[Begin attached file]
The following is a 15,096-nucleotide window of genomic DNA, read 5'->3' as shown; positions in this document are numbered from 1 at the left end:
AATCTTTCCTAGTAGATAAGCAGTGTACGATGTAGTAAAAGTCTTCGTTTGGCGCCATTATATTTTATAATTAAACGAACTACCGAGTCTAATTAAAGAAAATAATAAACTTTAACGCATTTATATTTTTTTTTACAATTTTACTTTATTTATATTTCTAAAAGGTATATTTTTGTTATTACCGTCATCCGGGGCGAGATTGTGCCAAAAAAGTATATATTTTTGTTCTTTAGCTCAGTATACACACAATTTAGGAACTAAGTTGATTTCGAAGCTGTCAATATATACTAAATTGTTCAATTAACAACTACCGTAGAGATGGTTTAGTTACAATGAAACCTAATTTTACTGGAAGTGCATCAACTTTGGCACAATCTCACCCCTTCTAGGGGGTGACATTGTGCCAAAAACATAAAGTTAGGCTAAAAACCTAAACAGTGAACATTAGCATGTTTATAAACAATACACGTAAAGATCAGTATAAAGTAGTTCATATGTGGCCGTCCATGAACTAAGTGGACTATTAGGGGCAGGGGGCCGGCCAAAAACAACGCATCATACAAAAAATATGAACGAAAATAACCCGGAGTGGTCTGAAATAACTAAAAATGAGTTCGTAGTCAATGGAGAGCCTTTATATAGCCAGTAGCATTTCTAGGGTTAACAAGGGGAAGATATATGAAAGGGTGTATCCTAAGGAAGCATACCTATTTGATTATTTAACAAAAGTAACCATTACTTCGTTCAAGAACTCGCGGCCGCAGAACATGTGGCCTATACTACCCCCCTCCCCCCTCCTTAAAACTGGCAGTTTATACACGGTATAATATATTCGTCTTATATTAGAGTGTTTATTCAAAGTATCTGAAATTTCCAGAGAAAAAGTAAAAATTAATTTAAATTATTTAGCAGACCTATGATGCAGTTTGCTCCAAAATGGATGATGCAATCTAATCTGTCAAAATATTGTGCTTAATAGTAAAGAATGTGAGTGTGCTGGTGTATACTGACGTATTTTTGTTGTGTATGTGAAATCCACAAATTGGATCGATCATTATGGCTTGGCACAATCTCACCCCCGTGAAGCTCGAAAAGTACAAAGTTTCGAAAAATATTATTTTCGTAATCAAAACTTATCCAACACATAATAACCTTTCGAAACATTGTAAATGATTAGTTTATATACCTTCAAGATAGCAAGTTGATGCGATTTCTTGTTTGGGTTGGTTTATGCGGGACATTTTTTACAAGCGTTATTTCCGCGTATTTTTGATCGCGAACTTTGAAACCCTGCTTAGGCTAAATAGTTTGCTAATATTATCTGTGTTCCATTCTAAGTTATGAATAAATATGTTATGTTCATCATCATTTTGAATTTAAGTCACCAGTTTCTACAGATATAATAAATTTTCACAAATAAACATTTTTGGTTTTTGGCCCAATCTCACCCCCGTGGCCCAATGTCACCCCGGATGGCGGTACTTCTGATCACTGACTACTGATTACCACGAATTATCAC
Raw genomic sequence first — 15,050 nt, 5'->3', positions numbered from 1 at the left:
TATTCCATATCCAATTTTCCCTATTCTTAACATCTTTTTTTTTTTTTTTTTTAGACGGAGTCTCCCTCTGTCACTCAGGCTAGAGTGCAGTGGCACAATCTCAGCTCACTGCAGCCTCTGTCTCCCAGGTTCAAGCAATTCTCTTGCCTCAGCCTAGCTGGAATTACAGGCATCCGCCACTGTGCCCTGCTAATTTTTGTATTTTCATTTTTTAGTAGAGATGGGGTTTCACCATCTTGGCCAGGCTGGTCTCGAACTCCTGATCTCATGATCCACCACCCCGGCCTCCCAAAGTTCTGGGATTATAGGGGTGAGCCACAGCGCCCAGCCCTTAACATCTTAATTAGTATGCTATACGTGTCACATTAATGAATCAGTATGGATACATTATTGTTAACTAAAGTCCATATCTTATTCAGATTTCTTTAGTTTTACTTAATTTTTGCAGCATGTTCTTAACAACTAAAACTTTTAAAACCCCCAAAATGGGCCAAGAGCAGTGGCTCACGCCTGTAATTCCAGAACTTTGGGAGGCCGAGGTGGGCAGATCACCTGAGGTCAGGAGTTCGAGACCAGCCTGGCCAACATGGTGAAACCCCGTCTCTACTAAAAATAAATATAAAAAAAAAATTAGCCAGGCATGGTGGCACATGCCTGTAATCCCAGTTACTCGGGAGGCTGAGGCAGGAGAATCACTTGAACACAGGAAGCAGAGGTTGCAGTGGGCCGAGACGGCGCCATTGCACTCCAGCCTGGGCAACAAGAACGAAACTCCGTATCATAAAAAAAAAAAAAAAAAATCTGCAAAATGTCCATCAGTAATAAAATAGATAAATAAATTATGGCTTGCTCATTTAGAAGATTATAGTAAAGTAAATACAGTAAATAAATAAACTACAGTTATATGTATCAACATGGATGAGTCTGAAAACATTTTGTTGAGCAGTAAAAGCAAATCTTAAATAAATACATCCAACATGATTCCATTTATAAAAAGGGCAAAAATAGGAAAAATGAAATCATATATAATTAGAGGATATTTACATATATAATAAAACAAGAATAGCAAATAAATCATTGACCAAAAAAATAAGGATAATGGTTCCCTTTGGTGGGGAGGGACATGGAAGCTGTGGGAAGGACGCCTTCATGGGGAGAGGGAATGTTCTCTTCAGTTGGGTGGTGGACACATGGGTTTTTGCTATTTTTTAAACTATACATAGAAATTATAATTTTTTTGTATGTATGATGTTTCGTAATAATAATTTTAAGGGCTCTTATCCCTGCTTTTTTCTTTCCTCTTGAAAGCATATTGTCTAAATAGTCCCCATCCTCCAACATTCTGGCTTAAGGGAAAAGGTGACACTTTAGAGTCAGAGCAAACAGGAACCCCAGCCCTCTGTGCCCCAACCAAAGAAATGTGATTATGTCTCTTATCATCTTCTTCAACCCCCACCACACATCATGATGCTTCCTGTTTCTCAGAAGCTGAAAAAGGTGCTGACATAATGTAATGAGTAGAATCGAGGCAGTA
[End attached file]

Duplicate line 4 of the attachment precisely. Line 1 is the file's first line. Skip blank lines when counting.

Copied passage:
TATTCCATATCCAATTTTCCCTATTCTTAACATCTTTTTTTTTTTTTTTTTTAGACGGAGTCTCCCTCTGTCACTCAGGCTAGAGTGCAGTGGCACAATCTCAGCTCACTGCAGCCTCTGTCTCCCAGGTTCAAGCAATTCTCTTGCCTCAGCCTAGCTGGAATTACAGGCATCCGCCACTGTGCCCTGCTAATTTTTGTATTTTCATTTTTTAGTAGAGATGGGGTTTCACCATCTTGGCCAGGCTGGTCTCGAACTCCTGATCTCATGATCCACCACCCCGGCCTCCCAAAGTTCTGGGATTATAGGGGTGAGCCACAGCGCCCAGCCCTTAACATCTTAATTAGTATGCTATACGTGTCACATTAATGAATCAGTATGGATACATTATTGTTAACTAAAGTCCATATCTTATTCAGATTTCTTTAGTTTTACTTAATTTTTGCAGCATGTTCTTAACAACTAAAACTTTTAAAACCCCCAAAATGGGCCAAGAGCAGTGGCTCACGCCTGTAATTCCAGAACTTTGGGAGGCCGAGGTGGGCAGATCACCTGAGGTCAGGAGTTCGAGACCAGCCTGGCCAACATGGTGAAACCCCGTCTCTACTAAAAATAAATATAAAAAAAAAATTAGCCAGGCATGGTGGCACATGCCTGTAATCCCAGTTACTCGGGAGGCTGAGGCAGGAGAATCACTTGAACACAGGAAGCAGAGGTTGCAGTGGGCCGAGACGGCGCCATTGCACTCCAGCCTGGGCAACAAGAACGAAACTCCGTATCATAAAAAAAAAAAAAAAAAATCTGCAAAATGTCCATCAGTAATAAAATAGATAAATAAATTATGGCTTGCTCATTTAGAAGATTATAGTAAAGTAAATACAGTAAATAAATAAACTACAGTTATATGTATCAACATGGATGAGTCTGAAAACATTTTGTTGAGCAGTAAAAGCAAATCTTAAATAAATACATCCAACATGATTCCATTTATAAAAAGGGCAAAAATAGGAAAAATGAAATCATATATAATTAGAGGATATTTACATATATAATAAAACAAGAATAGCAAATAAATCATTGACCAAAAAAATAAGGATAATGGTTCCCTTTGGTGGGGAGGGACATGGAAGCTGTGGGAAGGACGCCTTCATGGGGAGAGGGAATGTTCTCTTCAGTTGGGTGGTGGACACATGGGTTTTTGCTATTTTTTAAACTATACATAGAAATTATAATTTTTTTGTATGTATGATGTTTCGTAATAATAATTTTAAGGGCTCTTATCCCTGCTTTTTTCTTTCCTCTTGAAAGCATATTGTCTAAATAGTCCCCATCCTCCAACATTCTGGCTTAAGGGAAAAGGTGACACTTTAGAGTCAGAGCAAACAGGAACCCCAGCCCTCTGTGCCCCAACCAAAGAAATGTGATTATGTCTCTTATCATCTTCTTCAACCCCCACCACACATCATGATGCTTCCTGTTTCTCAGAAGCTGAAAAAGGTGCTGACATAATGTAATGAGTAGAATCGAGGCAGTA